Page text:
Appendix G

Statement of Student Rights and Responsibilities

(Senate: 1/23/68, 11/9/71, 7/15/75, 5/10/77, 11/26/85, 2/18/97, 6/2/15, 11/5/19; President: 3/26/68, 11/18/71, 12/31/75,* 6/30/77, 12/20/85, 6/6/97, 10/13/15, 1/3/20; Editorial Amendment: 9/00, 2/8/18)

*Should any provision of this approved Statement of Student Rights and Responsibilities be deemed contrary to procedural regulations under Title IX or any other regulation of the federal government, such provisions will be null and void until properly amended. The voiding of any one section shall not invalidate any other section.


Academic institutions exist for the pursuit of knowledge, the search for truth, and the development of students. Free inquiry and free expression are essential to the attainment of these goals. The freedom to learn and the freedom to teach are inseparable aspects of academic freedom that depend on appropriate opportunities and conditions in the classroom, on the campus, and in the larger community.

The responsibility to secure and to respect general conditions conducive to academic freedom is shared by all members of the academic community. Students are expected to exercise their freedom with responsibility and critical judgment. The University has a duty to develop policies and procedures with the highest standards to safeguard academic freedom.

Summarized below are the rights, responsibilities, and policies and procedures that are necessary to achieve the desired goals of freedom to teach, freedom to learn, and freedom to search for truth.

  1. Academic Advisement.
    Students have the responsibility to seek advisement throughout their enrollment at this University.  To meet this responsibility, they have the right to reasonable access to faculty and professional advisement relative to all segments of their academic programs and to their career goals related to those academic programs.  From academic major advisors, undergraduate students should expect advisement including the appropriate selection of major and General Education courses related to their goals and interests. From faculty advisors, graduate students should expect advisement on their academic study plan, Advancement to Candidacy, and requirements and expectations for the culminating experience. All students should expect advisement on matters relating to all college and department and most university regulations and procedures. From other appropriate university offices, students should expect advice on matters relating to state and university regulations and procedures.  Students have the responsibility to consult the handbook for rules and regulations concerning their courses.  See Chapter IV of the Faculty Handbook for more detailed policy pertaining to academic advisement.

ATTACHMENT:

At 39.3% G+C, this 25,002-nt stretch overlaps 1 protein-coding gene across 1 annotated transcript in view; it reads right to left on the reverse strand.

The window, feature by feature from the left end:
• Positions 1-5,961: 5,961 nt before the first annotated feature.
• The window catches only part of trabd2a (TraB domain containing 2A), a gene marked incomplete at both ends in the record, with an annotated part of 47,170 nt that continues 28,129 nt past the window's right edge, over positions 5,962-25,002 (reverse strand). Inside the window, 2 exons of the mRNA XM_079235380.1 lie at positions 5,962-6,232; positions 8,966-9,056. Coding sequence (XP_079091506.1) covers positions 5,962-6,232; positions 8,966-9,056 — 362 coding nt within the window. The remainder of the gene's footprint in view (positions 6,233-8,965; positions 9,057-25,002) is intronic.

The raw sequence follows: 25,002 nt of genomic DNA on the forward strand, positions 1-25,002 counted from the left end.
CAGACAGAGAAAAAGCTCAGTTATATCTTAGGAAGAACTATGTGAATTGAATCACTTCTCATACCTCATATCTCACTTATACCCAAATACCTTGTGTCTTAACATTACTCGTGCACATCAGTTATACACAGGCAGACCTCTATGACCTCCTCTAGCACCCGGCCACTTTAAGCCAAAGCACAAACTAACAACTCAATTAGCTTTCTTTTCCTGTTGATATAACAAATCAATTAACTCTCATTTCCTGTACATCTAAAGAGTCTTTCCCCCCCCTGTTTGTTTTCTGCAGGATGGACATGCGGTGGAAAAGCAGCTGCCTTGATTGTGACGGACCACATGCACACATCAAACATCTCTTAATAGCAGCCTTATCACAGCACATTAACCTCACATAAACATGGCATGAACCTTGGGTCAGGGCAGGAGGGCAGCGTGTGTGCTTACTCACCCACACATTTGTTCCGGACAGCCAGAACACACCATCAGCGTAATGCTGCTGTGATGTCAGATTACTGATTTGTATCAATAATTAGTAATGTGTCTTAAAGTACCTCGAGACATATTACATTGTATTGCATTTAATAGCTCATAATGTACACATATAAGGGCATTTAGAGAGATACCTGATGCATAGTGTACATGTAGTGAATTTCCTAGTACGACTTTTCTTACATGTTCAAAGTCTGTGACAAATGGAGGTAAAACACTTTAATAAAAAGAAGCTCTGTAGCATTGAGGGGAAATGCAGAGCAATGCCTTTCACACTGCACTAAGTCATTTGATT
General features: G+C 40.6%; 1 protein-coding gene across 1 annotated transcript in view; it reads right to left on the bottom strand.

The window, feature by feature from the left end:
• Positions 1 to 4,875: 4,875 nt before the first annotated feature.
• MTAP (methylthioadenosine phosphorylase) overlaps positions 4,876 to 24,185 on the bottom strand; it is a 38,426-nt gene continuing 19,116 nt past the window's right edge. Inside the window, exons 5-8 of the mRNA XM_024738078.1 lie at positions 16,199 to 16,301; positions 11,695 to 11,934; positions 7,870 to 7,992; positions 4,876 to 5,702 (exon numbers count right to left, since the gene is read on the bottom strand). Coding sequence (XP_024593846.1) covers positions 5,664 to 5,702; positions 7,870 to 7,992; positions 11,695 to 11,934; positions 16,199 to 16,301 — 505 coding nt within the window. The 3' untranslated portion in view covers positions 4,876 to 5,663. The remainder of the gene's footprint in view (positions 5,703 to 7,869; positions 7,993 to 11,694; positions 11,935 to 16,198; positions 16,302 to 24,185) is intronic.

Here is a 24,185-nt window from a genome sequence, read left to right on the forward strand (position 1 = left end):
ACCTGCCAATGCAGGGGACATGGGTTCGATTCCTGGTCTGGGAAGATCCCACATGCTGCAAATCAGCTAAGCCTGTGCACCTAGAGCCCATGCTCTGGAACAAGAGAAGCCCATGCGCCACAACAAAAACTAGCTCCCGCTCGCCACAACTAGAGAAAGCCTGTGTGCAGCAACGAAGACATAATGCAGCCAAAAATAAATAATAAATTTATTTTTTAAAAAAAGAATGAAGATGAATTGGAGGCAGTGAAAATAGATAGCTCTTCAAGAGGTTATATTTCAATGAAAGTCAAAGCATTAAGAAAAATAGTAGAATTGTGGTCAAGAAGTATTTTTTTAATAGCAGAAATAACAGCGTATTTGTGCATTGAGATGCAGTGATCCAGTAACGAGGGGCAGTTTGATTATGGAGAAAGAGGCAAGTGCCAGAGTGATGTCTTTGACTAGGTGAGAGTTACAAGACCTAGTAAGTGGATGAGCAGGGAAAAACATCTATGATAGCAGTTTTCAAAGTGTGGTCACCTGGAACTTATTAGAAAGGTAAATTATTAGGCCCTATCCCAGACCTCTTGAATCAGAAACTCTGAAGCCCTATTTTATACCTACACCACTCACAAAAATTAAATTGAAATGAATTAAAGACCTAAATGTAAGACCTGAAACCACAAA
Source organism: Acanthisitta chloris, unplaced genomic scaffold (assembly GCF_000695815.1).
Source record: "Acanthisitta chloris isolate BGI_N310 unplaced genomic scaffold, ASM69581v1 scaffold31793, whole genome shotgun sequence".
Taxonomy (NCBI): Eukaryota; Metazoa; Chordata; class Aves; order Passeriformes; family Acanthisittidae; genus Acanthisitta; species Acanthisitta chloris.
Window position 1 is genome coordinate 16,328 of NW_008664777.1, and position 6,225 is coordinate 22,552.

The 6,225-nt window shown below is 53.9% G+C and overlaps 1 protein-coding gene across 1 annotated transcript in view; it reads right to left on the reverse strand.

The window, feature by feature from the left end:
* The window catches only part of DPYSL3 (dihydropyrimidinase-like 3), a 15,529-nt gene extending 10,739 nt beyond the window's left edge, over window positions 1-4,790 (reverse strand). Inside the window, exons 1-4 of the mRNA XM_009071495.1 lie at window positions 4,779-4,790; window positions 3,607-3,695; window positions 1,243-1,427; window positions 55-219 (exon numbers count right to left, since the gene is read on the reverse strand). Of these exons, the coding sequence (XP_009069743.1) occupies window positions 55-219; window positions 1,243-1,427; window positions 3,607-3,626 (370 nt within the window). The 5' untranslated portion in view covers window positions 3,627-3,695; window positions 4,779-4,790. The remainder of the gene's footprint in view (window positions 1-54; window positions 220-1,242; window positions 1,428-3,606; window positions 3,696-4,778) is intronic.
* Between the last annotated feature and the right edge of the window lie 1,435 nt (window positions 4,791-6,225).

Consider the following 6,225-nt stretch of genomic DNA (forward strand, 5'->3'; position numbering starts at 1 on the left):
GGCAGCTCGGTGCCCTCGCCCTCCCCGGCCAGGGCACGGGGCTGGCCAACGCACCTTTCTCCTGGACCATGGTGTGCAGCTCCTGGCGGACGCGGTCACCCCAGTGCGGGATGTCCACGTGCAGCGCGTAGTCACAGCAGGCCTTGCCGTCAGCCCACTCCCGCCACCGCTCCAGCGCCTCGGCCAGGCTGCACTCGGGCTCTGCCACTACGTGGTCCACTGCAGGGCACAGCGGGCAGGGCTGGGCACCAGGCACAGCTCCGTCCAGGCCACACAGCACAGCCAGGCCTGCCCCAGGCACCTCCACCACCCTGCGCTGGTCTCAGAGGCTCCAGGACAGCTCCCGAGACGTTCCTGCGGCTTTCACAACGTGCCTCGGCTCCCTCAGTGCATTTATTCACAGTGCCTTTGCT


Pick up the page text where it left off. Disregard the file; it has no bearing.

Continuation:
2. Instruction.
    When appropriate to the mode of instruction in the classroom as well as in conference and advisement, the instructor should encourage open inquiry and free expression.  Students shall be evaluated solely on the basis of their academic performance, not on their opinions or conduct in matters unrelated to academic performance.

    1. Freedom of Expression.  Students are responsible for mastery of the content of any course in which they enroll, but they are free to take reasoned exception at appropriate times to the interpretation of data or opinions offered.

    2. Academic Evaluation.  Students are responsible for meeting standards of academic performance established by the faculty.  Evaluations based on standards other than academic performance in the course being offered shall be considered arbitrary or capricious.  The measurement of a student’s performance is the responsibility of the faculty member teaching the course.  The assignment of a final grade is the responsibility solely of the instructor.  However, students have the right to file an academic grievance should they believe that the instructor’s evaluation to be clerically erroneous, capricious, or prejudicial, or dispute a finding of academic dishonesty. If the student chooses to file an academic grievance, the student should follow the Grade Appeals/Academic Grievance policy as laid out in Appendix H of the Faculty Handbook.

    3. Instructional Practice. Students have the right to substantial instruction in the course content at the time scheduled for class meetings except in mitigating circumstances. Chapter V of the Faculty Handbook details students’ rights and responsibilities regarding the university Missed Class Time and Makeup policy, Waiting List policy, exclusion from class, information that should be provided in the class syllabus, and other rights and responsibilities related to instructional practice.  

    4. Access to instructional Materials. In accordance with the Americans with Disabilities Act of 1990 (ADA), all students have the right to equal access to information resources provided by the course instructor.  Students who are registered with the Office of Students with Disabilities (OSD) have the right to appropriate accommodations to access these information resources as decided by OSD.

    5. Academic Honesty. Students have a responsibility to adhere to the Academic Honesty policy as outlined in Chapter V of the Faculty Handbook. 

  3. Student Input in Academic Personnel Processes.
    Students have the right and responsibility to provide feedback about their instructors and their instructional practice in anonymous student opinion surveys that are conducted at the end of each semester. Students also have a right to submit written, signed statements about their direct experience with faculty performance of job duties. Such statements may be submitted to the faculty person’s department chair or the college dean. Anonymously written or unsigned materials will not be considered.